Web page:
I'll be honest, the whole exchange stung a little bit. I know she didn't mean to hurt my feelings; she was just too surprised to be tactful. But here's the thing: wouldn't a real friend understand without being told that a school attendance clerk makes a whole lot less money than a university faculty member? And she's married to an engineer, to boot! It's hard to believe she's never noticed the difference in our lifestyles, but she does tend to be a bit self-absorbed. Well intentioned, but self-absorbed. 

I also know I'm a bit over sensitive where money is concerned. I grew up poor, and as a kid it embarrassed me. I guess that's what triggered the small wave of shame I felt when she acted so shocked that I don't make more money. I'm approaching 50 years old and I'm still dealing with emotional issues from my childhood, which seems ridiculous. Does it ever end?

Saturday, January 7, 2023

Frustrations abounding

What a week it's been! I guess you could say it's not been the most auspicious start to a new year.

My car, which wouldn't crank on New Year's Eve, had to be towed half a mile to the Toyota dealership for repair. This couldn't happen until Monday because of the holiday, so I took a personal day off work (the first day after the break) to deal with it. We thought it seemed like a dead battery, but we own an electric charger, and it showed the battery as being fully functional. That wasn't the case, though. Apparently, a battery can be so dead that it won't show as being bad on a meter and it can't be jumped off. Or so says one of the mechanics, anyway. After the towing fee and a new battery, I was out $350--but at least I'm back on the road again. 

I decided last month that I was going to attempt to eat better, walk a whole lot more, and give up alcohol entirely from now until my birthday in late March. I know I need to take better care of my health, and I definitely need to lose weight, so (as is my wont when I make up my mind about something) I jumped in whole heartedly last Sunday. Well, I haven't missed the alcohol, but the sudden change in my eating habits has been difficult. I'm afraid of developing diabetes; my mom did about 10 years ago, and it's been hard on her. With that in mind, I decided to cut way back on empty carbs devoid of fiber, vitamins, and minerals. No chips, sweets, wine, sodas, or meals heavy on pasta, bread, or white rice. I'm not doing the super low carb/keto thing; I think those diets are dangerous and not for me, but I'm still eating way fewer carbs than ever before. The first few days have been rough. Mild depression/flat mood, difficulty falling and staying asleep, vivid (and unsettling) dreams, and worst of all...bouts of painful diarrhea the past three mornings. (Sorry if that's tmi). I've been eating well but the changes to my diet have been so drastic that I guess it's been a shock to my digestive system....and all my other systems, too. Today seems a little better, fingers crossed that my body is starting to adjust. I want to feel better, not worse!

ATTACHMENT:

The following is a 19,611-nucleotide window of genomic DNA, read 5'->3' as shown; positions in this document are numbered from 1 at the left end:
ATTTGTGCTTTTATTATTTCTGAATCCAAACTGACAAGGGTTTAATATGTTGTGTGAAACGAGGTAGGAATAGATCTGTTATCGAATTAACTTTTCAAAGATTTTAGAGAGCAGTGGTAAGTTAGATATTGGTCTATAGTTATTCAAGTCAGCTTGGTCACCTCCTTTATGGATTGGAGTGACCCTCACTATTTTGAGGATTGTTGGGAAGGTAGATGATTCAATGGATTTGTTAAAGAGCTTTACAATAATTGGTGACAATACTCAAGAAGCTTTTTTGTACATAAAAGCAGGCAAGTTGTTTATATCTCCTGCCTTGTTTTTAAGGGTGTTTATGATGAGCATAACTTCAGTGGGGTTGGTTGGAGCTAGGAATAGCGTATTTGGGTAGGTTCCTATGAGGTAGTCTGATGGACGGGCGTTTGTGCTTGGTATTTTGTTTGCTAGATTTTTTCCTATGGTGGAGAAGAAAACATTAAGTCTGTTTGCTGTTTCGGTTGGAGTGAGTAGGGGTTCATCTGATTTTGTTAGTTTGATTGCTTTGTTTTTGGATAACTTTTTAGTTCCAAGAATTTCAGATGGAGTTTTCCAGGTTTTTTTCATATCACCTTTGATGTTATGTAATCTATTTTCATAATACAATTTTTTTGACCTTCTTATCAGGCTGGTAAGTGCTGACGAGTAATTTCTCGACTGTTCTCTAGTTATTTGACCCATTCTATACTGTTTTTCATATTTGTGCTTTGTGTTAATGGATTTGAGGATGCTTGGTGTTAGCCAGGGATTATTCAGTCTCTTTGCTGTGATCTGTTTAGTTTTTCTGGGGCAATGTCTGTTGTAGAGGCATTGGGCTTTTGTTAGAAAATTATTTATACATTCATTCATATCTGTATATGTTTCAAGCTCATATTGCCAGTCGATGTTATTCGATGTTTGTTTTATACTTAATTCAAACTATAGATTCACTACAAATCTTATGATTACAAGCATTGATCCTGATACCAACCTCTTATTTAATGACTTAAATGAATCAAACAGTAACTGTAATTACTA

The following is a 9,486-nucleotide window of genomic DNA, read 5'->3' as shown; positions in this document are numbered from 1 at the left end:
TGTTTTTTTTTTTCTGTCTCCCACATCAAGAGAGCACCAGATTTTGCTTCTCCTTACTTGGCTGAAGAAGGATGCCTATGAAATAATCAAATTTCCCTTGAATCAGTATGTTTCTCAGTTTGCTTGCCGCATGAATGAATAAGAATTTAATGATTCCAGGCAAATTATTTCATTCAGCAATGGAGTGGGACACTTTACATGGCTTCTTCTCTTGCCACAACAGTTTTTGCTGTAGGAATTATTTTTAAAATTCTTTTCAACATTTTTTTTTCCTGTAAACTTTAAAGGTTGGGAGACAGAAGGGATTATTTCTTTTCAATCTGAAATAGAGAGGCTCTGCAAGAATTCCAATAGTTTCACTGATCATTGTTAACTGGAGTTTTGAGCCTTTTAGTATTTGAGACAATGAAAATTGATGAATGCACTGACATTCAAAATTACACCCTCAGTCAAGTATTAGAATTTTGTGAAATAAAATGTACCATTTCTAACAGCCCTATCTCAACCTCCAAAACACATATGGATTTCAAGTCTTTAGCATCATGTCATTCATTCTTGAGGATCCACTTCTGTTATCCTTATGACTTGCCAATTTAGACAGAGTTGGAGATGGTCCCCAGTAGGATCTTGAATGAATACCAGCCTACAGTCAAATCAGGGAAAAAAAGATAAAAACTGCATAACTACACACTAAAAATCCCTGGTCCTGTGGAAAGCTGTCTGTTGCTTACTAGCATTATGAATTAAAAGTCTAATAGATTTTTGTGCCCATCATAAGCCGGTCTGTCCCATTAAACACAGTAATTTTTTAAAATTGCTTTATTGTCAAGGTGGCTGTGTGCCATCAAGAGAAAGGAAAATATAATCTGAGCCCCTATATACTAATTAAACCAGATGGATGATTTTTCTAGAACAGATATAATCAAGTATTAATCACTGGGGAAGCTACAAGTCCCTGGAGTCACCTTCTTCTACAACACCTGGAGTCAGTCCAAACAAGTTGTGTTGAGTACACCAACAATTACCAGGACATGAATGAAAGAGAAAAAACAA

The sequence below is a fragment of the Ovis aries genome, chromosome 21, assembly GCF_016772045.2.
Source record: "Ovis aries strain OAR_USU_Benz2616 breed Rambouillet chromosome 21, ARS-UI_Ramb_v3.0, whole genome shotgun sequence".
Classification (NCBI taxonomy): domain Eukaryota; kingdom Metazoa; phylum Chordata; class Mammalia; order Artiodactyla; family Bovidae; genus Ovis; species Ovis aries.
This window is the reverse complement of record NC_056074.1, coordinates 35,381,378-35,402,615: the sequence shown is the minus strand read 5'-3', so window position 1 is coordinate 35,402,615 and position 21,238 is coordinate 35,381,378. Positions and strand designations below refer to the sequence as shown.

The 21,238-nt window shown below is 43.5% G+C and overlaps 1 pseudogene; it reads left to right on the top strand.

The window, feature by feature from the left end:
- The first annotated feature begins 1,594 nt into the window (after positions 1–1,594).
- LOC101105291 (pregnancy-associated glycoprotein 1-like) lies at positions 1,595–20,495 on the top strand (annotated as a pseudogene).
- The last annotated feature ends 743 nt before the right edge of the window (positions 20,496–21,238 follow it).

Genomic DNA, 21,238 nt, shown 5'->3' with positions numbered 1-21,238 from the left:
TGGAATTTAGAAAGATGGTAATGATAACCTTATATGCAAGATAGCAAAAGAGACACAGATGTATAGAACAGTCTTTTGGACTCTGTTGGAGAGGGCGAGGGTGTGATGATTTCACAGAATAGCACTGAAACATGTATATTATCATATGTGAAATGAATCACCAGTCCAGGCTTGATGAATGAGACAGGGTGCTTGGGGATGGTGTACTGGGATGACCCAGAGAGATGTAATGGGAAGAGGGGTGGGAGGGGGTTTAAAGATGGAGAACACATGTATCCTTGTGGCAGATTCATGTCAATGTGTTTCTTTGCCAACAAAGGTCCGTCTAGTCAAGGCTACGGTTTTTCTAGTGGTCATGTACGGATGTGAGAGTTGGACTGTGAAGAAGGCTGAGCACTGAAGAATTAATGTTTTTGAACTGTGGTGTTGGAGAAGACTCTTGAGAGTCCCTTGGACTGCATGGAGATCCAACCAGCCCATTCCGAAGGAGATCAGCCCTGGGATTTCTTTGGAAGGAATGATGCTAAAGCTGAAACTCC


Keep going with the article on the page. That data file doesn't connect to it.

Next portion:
I've been looking forward to telling you about this next thing. Everybody seems to love my bird Marco, and I'll admit he's a real character. Everyone loves a good Marco story! Well, here's one for you.

Thursday afternoon I was on my way home from my weekly allergy shot, and I got a text from Gregg. 

Let me show you that picture close up. 

I was horrified, because I knew that meant that Marco had somehow escaped his cage while we were at work.* That's only happened once before since we've had him, and he'd gone on a rampage. I knew it was going to be bad. 

He'd started in the pantry. He tore into the bag of walnuts (his favorite) and made a mess all over with them. He also chewed holes in the bread bag and an oatmeal cream pie wrapper. At some point he hurled the chewed-on oatmeal pie, a can of salt, and some spices to the floor.

If the damage had ended there, we'd have considered ourselves lucky, but no. He moved on to the dining room. That's where he really did some damage.

Behold my (former) best orchid, the one that had a long stalk of flowers getting ready to open.

That was heartbreaking. That orchid was my pride and joy.

For his final trick, Marco had flown over to a floor lamp and knocked the shade askew. That actually turned out to be a good thing, because when Gregg went over to straighten it, it shot sparks straight up in the air. It was an old lamp and there must have been a short in the wiring, because the shade getting knocked around couldn't have caused that. Thank goodness it didn't start a fire**, or electrocute Marco, or both. At least something good came of Marco's adventures, but despite that Gregg and I were both pretty pissed off in the moment. 

So that's how 2023 has started for me. 

*Just like last time, the latch on the front door of Marco's cage hadn't been firmly closed, and he was able to push the door right open.

**Our second recent brush with faulty wiring that could have started a fire (last month it was the pre-lit Christmas tree). Could this be a sign?

Saturday, December 31, 2022

The last post of 2022

I decided not to end the year with the post from this morning, complaining. So instead, here's something better I found to think about as we come to the end of this sometimes-challenging year. 

Blog friends: I love you. Thank you.

Happy New Year!